Finance is an arena where small startups are increasingly competing with established megabrands, and winning. How are small fintech companies able to make inroads into territories dominated by big banks? Here’s an insight into the innovative approach which is the strength of small fintech firms.
Technology vs. ideology
Banks command vast resources. For centuries banks have enjoyed near monopolistic privileges. Legacy banking institutions have become some of the best recognized brands in the regions where they operate. For decades these banks have offered the same legacy products. There have been few variations in the savings, investment, and finance offerings of traditional banks. Almost all large banks offer the same products. Any changes to the banks’ products are small and incremental. Innovations are rare. Moreover banks continue to operate in an age-old format. Customers still have to visit bank branches for everything from starting a new account to taking out a loan. The surprising homogeneity in the practices of legacy banks is owed to a common ideology.
There is nothing that stops banks from using technology to improve customer experience. However, many banks simply felt no need to develop new methods or services. These banks are now losing ground to a multitude of new fintech players.
Fail fast, learn faster
Fintech firms have a radically different approach from banks. Most banking products we have today were developed through extensive analysis, planning, and testing. They involved major investments of time and money. A new product is so costly for a bank to develop that failure is completely unacceptable.
Fintech firms have the opposite ideology. Every creative idea in fintech is a potential product. Tech companies keenly observe customer behavior trends using big data analytics. They simultaneously design several products/services that might match these trends. Without much investment or testing they roll the new products out into the real world. The pace of product development is fast and costs are low. This is why fintech companies can work by trial and error whereas banks simply cannot.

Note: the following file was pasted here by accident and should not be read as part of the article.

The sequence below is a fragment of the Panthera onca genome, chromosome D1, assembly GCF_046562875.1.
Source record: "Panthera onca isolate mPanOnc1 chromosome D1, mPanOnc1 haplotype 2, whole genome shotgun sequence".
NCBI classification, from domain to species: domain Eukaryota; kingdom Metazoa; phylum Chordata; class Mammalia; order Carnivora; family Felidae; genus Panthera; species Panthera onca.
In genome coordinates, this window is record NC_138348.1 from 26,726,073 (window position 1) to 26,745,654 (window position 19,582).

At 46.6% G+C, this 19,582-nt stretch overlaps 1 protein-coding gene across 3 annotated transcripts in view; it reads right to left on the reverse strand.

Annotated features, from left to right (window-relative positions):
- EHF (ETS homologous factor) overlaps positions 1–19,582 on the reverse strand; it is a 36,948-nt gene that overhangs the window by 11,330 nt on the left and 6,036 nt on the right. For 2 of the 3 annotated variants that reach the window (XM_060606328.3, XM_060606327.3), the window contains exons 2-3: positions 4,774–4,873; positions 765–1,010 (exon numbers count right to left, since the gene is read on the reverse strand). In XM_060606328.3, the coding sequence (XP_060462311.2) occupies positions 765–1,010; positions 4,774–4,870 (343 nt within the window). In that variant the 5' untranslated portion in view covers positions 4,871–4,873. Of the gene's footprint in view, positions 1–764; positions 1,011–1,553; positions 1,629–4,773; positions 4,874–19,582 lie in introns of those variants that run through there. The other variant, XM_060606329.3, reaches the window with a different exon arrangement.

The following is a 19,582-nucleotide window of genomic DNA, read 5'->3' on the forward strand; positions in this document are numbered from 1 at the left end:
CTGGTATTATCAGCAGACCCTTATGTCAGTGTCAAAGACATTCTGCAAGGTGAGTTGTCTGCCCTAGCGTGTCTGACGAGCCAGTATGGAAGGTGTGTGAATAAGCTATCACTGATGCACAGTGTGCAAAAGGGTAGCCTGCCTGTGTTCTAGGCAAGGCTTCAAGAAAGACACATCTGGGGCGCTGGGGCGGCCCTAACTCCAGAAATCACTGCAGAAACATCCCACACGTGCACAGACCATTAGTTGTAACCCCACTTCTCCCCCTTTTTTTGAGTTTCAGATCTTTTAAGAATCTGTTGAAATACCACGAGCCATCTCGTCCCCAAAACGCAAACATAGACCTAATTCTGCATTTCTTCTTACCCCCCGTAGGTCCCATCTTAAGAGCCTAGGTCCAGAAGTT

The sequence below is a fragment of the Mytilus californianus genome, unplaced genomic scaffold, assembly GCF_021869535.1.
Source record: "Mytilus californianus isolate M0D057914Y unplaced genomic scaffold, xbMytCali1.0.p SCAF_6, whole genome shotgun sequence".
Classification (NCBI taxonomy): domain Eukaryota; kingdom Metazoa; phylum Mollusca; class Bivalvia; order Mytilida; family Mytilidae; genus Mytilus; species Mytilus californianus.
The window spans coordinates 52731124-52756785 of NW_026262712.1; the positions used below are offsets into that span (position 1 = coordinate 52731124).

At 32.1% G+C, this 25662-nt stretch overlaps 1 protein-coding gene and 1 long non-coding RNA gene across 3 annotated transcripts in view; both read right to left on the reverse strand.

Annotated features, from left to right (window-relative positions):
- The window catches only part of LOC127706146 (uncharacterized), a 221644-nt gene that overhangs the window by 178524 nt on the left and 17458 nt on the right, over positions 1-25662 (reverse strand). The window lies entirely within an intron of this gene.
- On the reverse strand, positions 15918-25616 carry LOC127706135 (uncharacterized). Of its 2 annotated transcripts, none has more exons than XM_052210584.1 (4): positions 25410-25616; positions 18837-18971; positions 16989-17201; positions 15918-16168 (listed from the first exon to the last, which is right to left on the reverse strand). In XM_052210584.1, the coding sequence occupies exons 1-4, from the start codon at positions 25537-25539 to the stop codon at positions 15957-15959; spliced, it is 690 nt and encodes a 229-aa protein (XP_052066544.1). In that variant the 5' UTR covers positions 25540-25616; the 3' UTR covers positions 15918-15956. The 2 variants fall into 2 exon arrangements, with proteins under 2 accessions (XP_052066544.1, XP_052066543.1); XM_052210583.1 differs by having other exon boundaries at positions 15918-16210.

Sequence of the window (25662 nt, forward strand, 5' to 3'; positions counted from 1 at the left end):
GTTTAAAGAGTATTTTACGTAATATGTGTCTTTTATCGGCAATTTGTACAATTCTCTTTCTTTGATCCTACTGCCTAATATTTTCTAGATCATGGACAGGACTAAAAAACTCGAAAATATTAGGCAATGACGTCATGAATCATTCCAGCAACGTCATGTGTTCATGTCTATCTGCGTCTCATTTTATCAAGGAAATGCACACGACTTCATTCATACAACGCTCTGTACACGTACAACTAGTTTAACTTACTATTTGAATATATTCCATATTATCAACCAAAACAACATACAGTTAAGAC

Most new products fail. Only a small percentage of them succeed. The essence of the fintech approach is to quickly discard the failed ideas. A mere 5% success rate is considered appreciable. In fintech failure is not only acceptable; it is the path to success.
Scaling up success
A few of the successful fintech products sometimes gain astronomical popularity. The runaway success of mobile banking in Africa is one case in point. Mobile banking brought essential financial services within reach of Africa’s unbanked millions. It helped elevate entire regions out of poverty. People who had never visited a bank now routinely send money online.
Another notable example is the rise of app-based transactions in vast swathes of Asia. During the lockdown phase following the COVID-19 pandemic the volume of app-based payments increased by 700%. Asia has recently become a test bed for all kinds of new fintech offerings.
Interestingly some of the most innovative technology in fintech is invisible to end users. When a product becomes popular it must be made available to a vast customer base. This expansion must be supported by a robust backed that can handle massive transaction volumes. To stay ahead of the competition the scaling process must be lightning fast. This is where the power of the cloud comes in. Small fintech startups can quickly scale-up using cloud-based solutions. Because most of the infrastructure and applications are offered as services, users only pay for what they use. Without the cloud fintech, as we know it, may never have existed.
Success by collaboration
Banks and fintech firms have everything to gain by collaborating. Banks need the fintech products that customers love so much. Fintech companies need the vast customer bases that only big banks command. Collaborations allow banks to evolve and fintech firms to scale up. During recent years most legacy banks have partnered with fintech firms to offer mobile and app-based banking services. Others developed in-house fintech solutions. However innovation in fintech is perpetual. There is no telling when and where the next disruptive technology may emerge.
About the author:
Hemant G is a contributing writer at Sparkwebs LLC, a Digital and Content Marketing Agency. When he’s not writing, he loves to travel, scuba dive, and watch documentaries.